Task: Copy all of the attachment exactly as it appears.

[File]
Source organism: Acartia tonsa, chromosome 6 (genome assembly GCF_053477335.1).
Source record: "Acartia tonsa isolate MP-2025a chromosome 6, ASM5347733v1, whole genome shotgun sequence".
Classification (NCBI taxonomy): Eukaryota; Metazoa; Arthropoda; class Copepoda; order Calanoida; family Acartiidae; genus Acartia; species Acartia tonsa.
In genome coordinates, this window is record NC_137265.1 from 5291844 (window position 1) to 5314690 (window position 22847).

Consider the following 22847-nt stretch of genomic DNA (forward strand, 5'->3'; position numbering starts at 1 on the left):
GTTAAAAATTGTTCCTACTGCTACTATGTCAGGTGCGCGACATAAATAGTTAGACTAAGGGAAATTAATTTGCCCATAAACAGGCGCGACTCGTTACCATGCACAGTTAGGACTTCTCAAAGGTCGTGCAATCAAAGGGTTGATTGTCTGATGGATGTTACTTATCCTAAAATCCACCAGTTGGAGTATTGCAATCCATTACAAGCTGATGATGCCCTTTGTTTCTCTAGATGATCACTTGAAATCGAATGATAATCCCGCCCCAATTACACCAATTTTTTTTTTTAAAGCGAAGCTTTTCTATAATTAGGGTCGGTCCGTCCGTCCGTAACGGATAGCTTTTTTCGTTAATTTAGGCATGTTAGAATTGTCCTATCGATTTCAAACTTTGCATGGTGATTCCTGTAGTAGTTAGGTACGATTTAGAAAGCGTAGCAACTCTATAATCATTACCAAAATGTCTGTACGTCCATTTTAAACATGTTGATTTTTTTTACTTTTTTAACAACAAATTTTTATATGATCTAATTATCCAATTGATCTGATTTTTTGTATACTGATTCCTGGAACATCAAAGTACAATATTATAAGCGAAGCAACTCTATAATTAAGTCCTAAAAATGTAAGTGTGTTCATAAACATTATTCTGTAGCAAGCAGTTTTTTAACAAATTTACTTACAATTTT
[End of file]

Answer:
Source organism: Acartia tonsa, chromosome 6 (genome assembly GCF_053477335.1).
Source record: "Acartia tonsa isolate MP-2025a chromosome 6, ASM5347733v1, whole genome shotgun sequence".
Classification (NCBI taxonomy): Eukaryota; Metazoa; Arthropoda; class Copepoda; order Calanoida; family Acartiidae; genus Acartia; species Acartia tonsa.
In genome coordinates, this window is record NC_137265.1 from 5291844 (window position 1) to 5314690 (window position 22847).

Consider the following 22847-nt stretch of genomic DNA (forward strand, 5'->3'; position numbering starts at 1 on the left):
GTTAAAAATTGTTCCTACTGCTACTATGTCAGGTGCGCGACATAAATAGTTAGACTAAGGGAAATTAATTTGCCCATAAACAGGCGCGACTCGTTACCATGCACAGTTAGGACTTCTCAAAGGTCGTGCAATCAAAGGGTTGATTGTCTGATGGATGTTACTTATCCTAAAATCCACCAGTTGGAGTATTGCAATCCATTACAAGCTGATGATGCCCTTTGTTTCTCTAGATGATCACTTGAAATCGAATGATAATCCCGCCCCAATTACACCAATTTTTTTTTTTAAAGCGAAGCTTTTCTATAATTAGGGTCGGTCCGTCCGTCCGTAACGGATAGCTTTTTTCGTTAATTTAGGCATGTTAGAATTGTCCTATCGATTTCAAACTTTGCATGGTGATTCCTGTAGTAGTTAGGTACGATTTAGAAAGCGTAGCAACTCTATAATCATTACCAAAATGTCTGTACGTCCATTTTAAACATGTTGATTTTTTTTACTTTTTTAACAACAAATTTTTATATGATCTAATTATCCAATTGATCTGATTTTTTGTATACTGATTCCTGGAACATCAAAGTACAATATTATAAGCGAAGCAACTCTATAATTAAGTCCTAAAAATGTAAGTGTGTTCATAAACATTATTCTGTAGCAAGCAGTTTTTTAACAAATTTACTTACAATTTT